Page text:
This is just a basic setup. Some sites can have dozens — or even hundreds — of players plugged in at a time  (Graphic:, Getty Images)
This is just a basic setup. Some sites can have dozens — or even hundreds — of players plugged in at a time (Graphic:, Getty Images)

In other words, the way web tracking works isn’t really like a single guy being a sleaze at the bar; it’s more like a conga line of sleazes. And in order to get your consent, this Tinder guy (let’s call him ‘Devin’) that you just met is being legally required to go with you down the row and, one by one, consent to smooching up on each of these other guys before a single smooch could ever happen.

You might be thinking, “Geez, if I was the Devin in this scenario, I’d just give up on getting consent for all my weird friends, and just try to be sleazy on someone with lower standards.” And you’re not alone! In the leadup to GDPR going into effect, countless recipe blogs, news outlets, and just regular-old personal blogs looked at this seemingly impossible standard EU regulators were now mandating from them and just… panicked. Who could blame them?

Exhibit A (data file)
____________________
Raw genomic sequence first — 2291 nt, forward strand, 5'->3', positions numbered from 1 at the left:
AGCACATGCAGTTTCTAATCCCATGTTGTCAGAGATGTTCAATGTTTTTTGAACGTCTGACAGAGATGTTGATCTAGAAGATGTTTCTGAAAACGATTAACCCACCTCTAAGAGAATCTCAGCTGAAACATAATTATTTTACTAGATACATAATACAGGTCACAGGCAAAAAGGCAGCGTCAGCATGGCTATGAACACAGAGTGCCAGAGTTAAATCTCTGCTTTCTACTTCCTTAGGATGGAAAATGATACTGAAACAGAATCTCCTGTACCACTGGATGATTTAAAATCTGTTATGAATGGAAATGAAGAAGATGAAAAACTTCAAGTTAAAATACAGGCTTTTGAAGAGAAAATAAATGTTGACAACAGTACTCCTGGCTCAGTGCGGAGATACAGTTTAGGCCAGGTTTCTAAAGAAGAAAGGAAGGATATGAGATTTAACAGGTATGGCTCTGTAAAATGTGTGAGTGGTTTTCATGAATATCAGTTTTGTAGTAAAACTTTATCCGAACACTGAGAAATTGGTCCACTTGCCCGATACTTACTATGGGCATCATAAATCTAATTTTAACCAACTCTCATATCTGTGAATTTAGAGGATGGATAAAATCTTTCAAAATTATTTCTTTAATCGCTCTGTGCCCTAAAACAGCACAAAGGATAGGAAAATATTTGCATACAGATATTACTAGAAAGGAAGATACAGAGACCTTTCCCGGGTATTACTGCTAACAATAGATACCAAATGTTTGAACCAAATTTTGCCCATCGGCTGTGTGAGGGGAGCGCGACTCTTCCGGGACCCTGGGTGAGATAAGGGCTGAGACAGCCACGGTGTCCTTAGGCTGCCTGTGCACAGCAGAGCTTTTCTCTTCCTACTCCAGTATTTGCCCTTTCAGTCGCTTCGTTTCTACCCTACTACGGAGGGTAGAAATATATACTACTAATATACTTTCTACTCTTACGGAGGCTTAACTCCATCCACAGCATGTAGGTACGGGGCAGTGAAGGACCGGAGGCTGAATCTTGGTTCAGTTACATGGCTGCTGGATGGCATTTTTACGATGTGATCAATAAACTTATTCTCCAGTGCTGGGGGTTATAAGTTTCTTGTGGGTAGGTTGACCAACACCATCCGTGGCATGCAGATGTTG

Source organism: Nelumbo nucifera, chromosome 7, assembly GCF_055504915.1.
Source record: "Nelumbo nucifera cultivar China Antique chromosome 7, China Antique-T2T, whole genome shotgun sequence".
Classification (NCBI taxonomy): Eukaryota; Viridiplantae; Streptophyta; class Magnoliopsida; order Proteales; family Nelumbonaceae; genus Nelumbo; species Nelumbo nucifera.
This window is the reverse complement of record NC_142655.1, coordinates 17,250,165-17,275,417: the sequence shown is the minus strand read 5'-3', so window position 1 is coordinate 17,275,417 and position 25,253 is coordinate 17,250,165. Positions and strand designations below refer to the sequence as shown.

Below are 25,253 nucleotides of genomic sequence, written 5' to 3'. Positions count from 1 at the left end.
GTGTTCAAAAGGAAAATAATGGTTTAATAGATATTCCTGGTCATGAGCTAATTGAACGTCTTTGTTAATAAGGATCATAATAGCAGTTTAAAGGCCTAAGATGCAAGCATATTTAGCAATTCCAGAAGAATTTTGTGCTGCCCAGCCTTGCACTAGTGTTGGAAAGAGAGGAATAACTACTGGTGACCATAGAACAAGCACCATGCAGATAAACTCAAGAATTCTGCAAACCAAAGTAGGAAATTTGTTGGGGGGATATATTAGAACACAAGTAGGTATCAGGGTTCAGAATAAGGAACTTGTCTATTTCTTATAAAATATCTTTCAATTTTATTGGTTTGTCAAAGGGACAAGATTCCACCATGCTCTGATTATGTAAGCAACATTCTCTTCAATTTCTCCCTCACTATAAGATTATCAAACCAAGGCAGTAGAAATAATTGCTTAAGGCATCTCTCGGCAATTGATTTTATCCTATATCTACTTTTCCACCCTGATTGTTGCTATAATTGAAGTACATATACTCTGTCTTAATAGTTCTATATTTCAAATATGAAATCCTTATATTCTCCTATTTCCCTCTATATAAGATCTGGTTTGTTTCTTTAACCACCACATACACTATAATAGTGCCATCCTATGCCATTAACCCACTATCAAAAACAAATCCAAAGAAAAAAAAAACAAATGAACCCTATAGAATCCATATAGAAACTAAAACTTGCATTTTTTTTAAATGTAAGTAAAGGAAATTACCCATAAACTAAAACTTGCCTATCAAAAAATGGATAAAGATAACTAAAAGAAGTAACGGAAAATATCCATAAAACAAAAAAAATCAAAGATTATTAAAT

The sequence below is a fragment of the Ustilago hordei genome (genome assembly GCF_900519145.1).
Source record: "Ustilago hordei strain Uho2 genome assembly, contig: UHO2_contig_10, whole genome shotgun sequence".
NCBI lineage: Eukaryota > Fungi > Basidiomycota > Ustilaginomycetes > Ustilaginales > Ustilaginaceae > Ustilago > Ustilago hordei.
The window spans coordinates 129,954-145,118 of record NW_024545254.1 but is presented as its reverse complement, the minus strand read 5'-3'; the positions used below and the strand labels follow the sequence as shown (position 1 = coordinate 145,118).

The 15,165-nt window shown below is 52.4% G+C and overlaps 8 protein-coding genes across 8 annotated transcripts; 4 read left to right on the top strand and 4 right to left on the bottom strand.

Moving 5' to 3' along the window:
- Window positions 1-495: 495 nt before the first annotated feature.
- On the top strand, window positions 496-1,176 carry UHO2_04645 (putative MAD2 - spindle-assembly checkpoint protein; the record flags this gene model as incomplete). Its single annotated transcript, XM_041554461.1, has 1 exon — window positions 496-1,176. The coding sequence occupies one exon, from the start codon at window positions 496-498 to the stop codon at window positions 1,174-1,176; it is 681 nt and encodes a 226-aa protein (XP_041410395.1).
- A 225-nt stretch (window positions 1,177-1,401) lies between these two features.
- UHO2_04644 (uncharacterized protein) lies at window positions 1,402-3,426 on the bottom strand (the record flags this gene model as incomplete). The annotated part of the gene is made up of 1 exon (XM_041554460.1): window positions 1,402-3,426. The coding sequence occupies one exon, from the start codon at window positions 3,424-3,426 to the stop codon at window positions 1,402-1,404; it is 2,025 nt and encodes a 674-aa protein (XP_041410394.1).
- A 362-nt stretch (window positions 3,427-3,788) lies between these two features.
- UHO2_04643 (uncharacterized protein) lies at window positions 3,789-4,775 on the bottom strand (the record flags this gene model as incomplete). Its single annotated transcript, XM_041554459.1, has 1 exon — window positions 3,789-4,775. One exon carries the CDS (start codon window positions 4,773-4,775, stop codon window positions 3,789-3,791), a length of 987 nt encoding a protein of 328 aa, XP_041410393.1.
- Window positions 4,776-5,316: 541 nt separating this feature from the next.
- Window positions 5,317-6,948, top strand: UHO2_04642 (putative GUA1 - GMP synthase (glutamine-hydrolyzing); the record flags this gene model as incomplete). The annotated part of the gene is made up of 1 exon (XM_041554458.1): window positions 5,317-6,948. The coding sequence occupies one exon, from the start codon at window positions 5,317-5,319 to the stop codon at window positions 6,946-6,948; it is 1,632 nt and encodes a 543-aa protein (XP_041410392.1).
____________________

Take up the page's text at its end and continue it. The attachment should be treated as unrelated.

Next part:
“The thing that almost every publisher was worried about was that they were going to do all this work and get hit by regulators anyway,” said one adtech engineer who also asked to remain anonymous out of fear of retribution from the IAB. “The language of the law didn’t get clear about how the technical method was supposed to work, what you could or couldn’t block off, what level of ID you were allowed to ask a user for, etc.”